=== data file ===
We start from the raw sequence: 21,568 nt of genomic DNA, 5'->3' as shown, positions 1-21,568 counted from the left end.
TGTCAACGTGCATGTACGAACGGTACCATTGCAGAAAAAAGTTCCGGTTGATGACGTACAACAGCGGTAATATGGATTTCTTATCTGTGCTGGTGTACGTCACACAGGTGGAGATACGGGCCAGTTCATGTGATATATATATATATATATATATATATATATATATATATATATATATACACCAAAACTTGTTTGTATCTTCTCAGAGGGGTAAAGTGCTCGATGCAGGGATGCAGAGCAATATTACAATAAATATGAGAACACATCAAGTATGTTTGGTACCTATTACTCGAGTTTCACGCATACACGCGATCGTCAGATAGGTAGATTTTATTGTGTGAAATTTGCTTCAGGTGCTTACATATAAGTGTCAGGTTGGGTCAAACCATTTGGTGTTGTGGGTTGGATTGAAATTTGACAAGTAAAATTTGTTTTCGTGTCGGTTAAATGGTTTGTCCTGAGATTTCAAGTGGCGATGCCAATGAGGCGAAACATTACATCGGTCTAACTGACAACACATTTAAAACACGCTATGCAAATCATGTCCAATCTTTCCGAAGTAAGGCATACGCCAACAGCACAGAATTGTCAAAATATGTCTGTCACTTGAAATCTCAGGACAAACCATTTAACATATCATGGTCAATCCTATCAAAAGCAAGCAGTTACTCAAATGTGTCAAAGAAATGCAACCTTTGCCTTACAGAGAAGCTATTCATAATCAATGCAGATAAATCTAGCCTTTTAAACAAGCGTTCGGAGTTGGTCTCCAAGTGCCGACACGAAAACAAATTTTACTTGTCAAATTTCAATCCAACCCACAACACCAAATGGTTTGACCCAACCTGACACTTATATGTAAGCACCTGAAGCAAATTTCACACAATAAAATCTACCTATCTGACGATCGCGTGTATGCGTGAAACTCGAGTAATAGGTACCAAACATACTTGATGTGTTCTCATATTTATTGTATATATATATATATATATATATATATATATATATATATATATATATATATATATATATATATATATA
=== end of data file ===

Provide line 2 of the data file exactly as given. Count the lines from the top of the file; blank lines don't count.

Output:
TGTCAACGTGCATGTACGAACGGTACCATTGCAGAAAAAAGTTCCGGTTGATGACGTACAACAGCGGTAATATGGATTTCTTATCTGTGCTGGTGTACGTCACACAGGTGGAGATACGGGCCAGTTCATGTGATATATATATATATATATATATATATATATATATATATATATATATACACCAAAACTTGTTTGTATCTTCTCAGAGGGGTAAAGTGCTCGATGCAGGGATGCAGAGCAATATTACAATAAATATGAGAACACATCAAGTATGTTTGGTACCTATTACTCGAGTTTCACGCATACACGCGATCGTCAGATAGGTAGATTTTATTGTGTGAAATTTGCTTCAGGTGCTTACATATAAGTGTCAGGTTGGGTCAAACCATTTGGTGTTGTGGGTTGGATTGAAATTTGACAAGTAAAATTTGTTTTCGTGTCGGTTAAATGGTTTGTCCTGAGATTTCAAGTGGCGATGCCAATGAGGCGAAACATTACATCGGTCTAACTGACAACACATTTAAAACACGCTATGCAAATCATGTCCAATCTTTCCGAAGTAAGGCATACGCCAACAGCACAGAATTGTCAAAATATGTCTGTCACTTGAAATCTCAGGACAAACCATTTAACATATCATGGTCAATCCTATCAAAAGCAAGCAGTTACTCAAATGTGTCAAAGAAATGCAACCTTTGCCTTACAGAGAAGCTATTCATAATCAATGCAGATAAATCTAGCCTTTTAAACAAGCGTTCGGAGTTGGTCTCCAAGTGCCGACACGAAAACAAATTTTACTTGTCAAATTTCAATCCAACCCACAACACCAAATGGTTTGACCCAACCTGACACTTATATGTAAGCACCTGAAGCAAATTTCACACAATAAAATCTACCTATCTGACGATCGCGTGTATGCGTGAAACTCGAGTAATAGGTACCAAACATACTTGATGTGTTCTCATATTTATTGTATATATATATATATATATATATATATATATATATATATATATATATATATATATATATATATATATA